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Old 03-09-2021, 10:41 PM #1
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Function of shocks

Hello,

I live in a rural part of the country (eastern Montana). I have noticed that over gravel if I exceed 30+ the 3rd gen does not eat the bumps. Instead of going with the road it seems to plane it. I am constantly fish tailing. Do I need new shocks? When I take my work truck out there it handles it all fine. Just a question I have.

Thank you.
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Old 03-10-2021, 12:10 AM #2
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Gonna take a wild guess and say you have old/worn tires.
Should also take a look at your trailing arms bushings. I noticed after I replaced mine that my vehicle beforehand would like to sway and want to somewhat fishtail when reacting to dips in the road, and afterwards it ate bumps much better.
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Old 03-10-2021, 02:50 AM #3
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Going 30MPH (and a bit faster) on gravel made my '97 fishtail and float as you describe. It had fresh springs/shocks/tires at the time. Maybe your work truck is substantially heavier than the 4runner?
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Old 03-10-2021, 09:41 AM #4
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Quote:
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Maybe your work truck is substantially heavier than the 4runner?
Good point. Longer wheel base too. More stability.
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Old 03-10-2021, 11:53 AM #5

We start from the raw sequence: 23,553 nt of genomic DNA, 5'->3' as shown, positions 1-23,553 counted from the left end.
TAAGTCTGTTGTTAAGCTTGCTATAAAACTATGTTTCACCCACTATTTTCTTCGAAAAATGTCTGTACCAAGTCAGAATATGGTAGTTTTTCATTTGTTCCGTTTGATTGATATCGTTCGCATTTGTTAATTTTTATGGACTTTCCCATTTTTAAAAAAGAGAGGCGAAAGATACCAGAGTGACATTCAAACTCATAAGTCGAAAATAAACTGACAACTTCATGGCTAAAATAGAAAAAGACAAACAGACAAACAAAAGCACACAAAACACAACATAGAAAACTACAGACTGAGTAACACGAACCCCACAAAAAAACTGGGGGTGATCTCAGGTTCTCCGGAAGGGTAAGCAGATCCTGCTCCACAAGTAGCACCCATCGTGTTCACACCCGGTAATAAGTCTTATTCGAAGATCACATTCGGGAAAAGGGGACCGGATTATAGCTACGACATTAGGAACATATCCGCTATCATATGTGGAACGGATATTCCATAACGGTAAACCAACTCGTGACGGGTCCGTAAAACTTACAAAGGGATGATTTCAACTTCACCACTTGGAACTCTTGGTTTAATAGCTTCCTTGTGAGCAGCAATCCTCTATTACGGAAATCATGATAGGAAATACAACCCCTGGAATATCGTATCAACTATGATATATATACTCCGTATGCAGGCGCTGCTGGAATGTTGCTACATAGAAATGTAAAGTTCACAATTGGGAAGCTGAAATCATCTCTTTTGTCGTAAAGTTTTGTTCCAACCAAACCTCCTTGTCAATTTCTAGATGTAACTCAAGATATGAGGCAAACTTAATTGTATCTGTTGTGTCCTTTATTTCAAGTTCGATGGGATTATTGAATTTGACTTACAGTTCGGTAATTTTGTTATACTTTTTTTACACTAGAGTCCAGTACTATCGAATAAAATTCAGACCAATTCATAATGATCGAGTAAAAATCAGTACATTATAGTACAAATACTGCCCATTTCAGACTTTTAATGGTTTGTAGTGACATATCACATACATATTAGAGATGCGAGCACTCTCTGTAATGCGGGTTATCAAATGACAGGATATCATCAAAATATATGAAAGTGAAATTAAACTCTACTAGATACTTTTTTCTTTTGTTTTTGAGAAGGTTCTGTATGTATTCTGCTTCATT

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On one of my 2cnd gen's I had trouble keeping it straight when driving on washboard gravel roads.

I switched to Monroe sensa tracks and it solved the problem
Don't know what were on there before.

So yes, shocks can make a difference in some situations.
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Old 03-10-2021, 02:51 PM #6
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I have this same issue if Iím going over 30mph on washboard gravel roads. I have KYB for rear shocks and stock coils. Good to know itís not just my 4runner that does this. I was coming down the mountain pass a couple weeks ago and hit some washboard packed snow/ice and oh most bounced off the road.
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Old 03-10-2021, 03:36 PM #7
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Airing down tires helps. Better shocks would definately help. Also there is a sweet spot some roads it's higher speeds others it's slower. Pan hard correction, if lifted also goes a long way.
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Old 03-10-2021, 06:12 PM #8
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Quote:
Originally Posted by Devbot View Post
Gonna take a wild guess and say you have old/worn tires.
Should also take a look at your trailing arms bushings. I noticed after I replaced mine that my vehicle beforehand would like to sway and want to somewhat fishtail when reacting to dips in the road, and afterwards it ate bumps much better.
Which one are these? I know a lot about these 4Runners but I'm a little weak when it comes to the rear suspension parts and arms. Mine does this too and I HATE it when it does it, freaks me out.
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Old 03-11-2021, 01:30 AM #9
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one of the functions of shocks is it leads to good debates on which brand and has me thinking late at night on which way I should go on my next build ( brand etc)..so that is one function no one else has mentioned yet